Friday, October 21, 2005

Airport board eyeballs prospective sites

'Seeing is better than imagining'

Express Staff Writer

Members of the Friedman Memorial Airport Authority, with consultants and members of the public, gaze out Wednesday over site No. 10. The site in southern Blaine County is one of three sites the authority is reviewing as a potential locale to relocate Friedman. Photo by Willy Cook

Driving over rutted, rocky, dusty back roads, standing in windy, desolate fields of honey-colored grass, and climbing a knoll to take in a sweeping panorama of uninhabited valleys, Friedman Memorial Airport Authority members saw for themselves the three sites tagged as potential locales for a large new airport.

"Seeing is better than imagining," said authority chairwoman Martha Burke after the four-and-a-half hour tour Wednesday that covered more than 100 miles in Blaine, Camas and Lincoln counties. She called herself "a visceral learner." Other authority members on the tour agreed that eyeballing the sites picked as preferences by a citizens site selection committee after a year of study was indispensable.

"I can't imagine making a decision on a site without visiting" it, said member Tom Bowman, also a member of the Blaine County Commission.

"All the sites have possibilities," said member Len Harlig, who added cryptically, "matched by defects."

Authority vice chair Susan McBryant, the mayor of the city of Hailey, agreed "the three sites have wide opportunities."

None indicated which site they preferred.

The all-afternoon tour on a small commuter bus presaged by a week a special Wednesday, Oct. 26, authority meeting at which the governing body is scheduled to vote its preferred site or sites for intensive environmental impact study (EIS) by the Federal Aviation Administration.

Friedman Memorial Airport does not comply with FAA safety standards that require wider separation of runway and taxiways to accommodate larger airliners with faster landing speeds. Blaine County and the city of Hailey, operators of Friedman Memorial, have voted not to expand the 230-acre airport.

Because the authority considered the site tour an official meeting, airport staff assistant Alysia Heyer held a small digital audio recorder in front of anyone asking a question or making a statement. The recording will be available to the public.

Authority member Dr. Ron Fairfax was absent. He told Airport Manager Rick Baird that as an aircraft owner he had flown over all three sites many times.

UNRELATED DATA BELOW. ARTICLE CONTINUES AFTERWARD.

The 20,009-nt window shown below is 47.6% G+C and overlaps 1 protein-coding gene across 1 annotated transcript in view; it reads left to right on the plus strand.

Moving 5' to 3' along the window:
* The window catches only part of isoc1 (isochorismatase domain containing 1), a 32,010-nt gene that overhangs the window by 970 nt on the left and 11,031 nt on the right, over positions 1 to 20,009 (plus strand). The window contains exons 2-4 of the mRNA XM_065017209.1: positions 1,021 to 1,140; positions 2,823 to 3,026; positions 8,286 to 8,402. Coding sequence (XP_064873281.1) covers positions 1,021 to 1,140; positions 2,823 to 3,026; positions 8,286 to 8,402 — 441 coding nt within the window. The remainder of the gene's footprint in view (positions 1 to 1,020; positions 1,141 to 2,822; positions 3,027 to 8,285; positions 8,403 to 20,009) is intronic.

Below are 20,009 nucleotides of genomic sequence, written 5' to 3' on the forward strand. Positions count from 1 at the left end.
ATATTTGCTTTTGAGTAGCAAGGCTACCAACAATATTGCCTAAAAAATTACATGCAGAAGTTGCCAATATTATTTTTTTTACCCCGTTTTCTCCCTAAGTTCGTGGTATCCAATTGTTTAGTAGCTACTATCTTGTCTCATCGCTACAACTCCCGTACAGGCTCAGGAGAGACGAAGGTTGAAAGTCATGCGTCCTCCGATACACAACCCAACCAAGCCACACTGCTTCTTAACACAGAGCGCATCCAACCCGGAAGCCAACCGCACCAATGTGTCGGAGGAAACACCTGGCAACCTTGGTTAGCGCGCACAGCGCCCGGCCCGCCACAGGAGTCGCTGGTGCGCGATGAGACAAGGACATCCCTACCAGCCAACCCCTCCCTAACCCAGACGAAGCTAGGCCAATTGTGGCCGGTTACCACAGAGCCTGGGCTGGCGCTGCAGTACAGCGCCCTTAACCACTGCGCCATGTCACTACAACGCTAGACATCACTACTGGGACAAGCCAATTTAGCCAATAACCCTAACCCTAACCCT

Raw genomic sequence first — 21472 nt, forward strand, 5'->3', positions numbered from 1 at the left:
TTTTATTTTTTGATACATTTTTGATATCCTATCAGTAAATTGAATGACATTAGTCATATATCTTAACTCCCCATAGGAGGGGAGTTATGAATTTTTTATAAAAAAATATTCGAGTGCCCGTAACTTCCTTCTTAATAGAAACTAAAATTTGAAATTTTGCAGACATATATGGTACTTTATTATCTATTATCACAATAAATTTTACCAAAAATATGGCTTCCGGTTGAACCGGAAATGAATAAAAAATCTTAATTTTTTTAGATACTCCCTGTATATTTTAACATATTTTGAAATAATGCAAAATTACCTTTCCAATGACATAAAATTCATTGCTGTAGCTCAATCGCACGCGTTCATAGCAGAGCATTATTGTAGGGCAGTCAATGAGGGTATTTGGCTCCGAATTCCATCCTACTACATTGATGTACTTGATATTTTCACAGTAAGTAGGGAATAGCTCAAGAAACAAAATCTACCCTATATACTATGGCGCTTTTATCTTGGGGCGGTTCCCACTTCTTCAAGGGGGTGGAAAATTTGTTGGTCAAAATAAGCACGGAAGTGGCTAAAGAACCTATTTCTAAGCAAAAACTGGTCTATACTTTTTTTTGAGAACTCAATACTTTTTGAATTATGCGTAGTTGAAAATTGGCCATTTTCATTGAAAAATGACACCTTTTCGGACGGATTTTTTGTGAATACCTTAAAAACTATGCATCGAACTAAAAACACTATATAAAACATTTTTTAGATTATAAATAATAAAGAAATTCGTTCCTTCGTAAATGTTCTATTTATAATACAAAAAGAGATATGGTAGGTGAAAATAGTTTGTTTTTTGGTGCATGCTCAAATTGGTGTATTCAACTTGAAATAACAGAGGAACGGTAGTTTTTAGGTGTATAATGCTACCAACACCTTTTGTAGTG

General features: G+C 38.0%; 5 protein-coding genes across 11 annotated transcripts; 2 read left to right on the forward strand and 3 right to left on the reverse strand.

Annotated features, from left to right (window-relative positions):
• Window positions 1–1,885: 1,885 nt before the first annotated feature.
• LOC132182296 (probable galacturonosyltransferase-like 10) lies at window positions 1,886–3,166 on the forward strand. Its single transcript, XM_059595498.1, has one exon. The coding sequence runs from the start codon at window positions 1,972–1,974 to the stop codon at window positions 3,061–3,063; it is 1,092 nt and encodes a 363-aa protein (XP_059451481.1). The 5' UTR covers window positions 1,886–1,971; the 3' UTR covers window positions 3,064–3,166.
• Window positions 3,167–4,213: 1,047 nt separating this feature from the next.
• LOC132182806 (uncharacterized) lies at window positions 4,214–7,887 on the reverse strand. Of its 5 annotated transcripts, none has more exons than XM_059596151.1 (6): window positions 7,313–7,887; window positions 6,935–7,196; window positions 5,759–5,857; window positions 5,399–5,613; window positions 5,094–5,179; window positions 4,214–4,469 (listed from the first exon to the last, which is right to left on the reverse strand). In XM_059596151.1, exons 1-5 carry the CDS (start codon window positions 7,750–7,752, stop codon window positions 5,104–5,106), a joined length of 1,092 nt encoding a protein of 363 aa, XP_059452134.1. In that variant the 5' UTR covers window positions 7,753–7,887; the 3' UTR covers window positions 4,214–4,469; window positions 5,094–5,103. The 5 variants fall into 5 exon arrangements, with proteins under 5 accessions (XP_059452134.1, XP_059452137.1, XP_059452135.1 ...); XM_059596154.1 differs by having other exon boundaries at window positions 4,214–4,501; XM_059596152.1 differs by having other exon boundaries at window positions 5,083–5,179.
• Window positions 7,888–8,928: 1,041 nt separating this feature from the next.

Others on the tour were Blaine County Commissioner Dennis Wright; airport attorney Barry Luboviski; Sun Valley Aviation executive Michael Rasch and the aviation company's manager, Melidee Wright; two representatives of the Bureau of Land Management, Tara Hagen and Lori Armstrong; Idaho Fish and Game agent Mike McDonald, Baird and several airport staff members as well as several news reporters.

Sites in order of Wednesday's visit were No. 13, about 10 miles east of Fairfield paralleling U.S. highway 20 in Camas County; No. 10, south of the Timmerman Hills and about three miles east of state Highway 75 inside Blaine County; and No. 9, about two miles east of Highway 75 and north of Shoshone, just south of the Blaine-Lincoln county line.

The site committee scored No. 9 best, No. 10 second and No. 13 last.

However, airport consultant Chuck Sundby, of the firm of Toothman-Orton, conceded in reply to a question asked by Sun Valley Aviation's Rasch that site No. 13 offered greater potential for development of a 600- to 1,200-acre airport complex, with land available for more expansion if needed. It has 25 miles of unobstructed east-west view for instrument approaches.

Bruce Willis, the actor, has offered a small portion of the land required for site No. 13 cost-free to the authority. Willis also has a lease on nearby Soldier Mountain as a day ski resort.

Strident opposition to the Camas site has erupted, however, among residents who fiercely defend the area's remoteness and quiet. The Camas County Commission has made no decision on whether they would approve land use for an airport.

Neither have Lincoln County commissioners decided whether to support site No. 9 for an airport.

Site No. 10 may present the most obstacles. The Shoshone-Bannock tribe has hinted it would oppose an airport there, since a treaty with the tribe guarantees it perpetual access to the BLM land for hunting and fishing.

The day began on a half-humorous note. Consultant Sundby told the group at the outset of the inspection tour that the sites "each had distinctive personalities." Harlig, always quick with a rejoinder, replied, "I had three relatives with separate distinct personalities—and I didn't like any of them."

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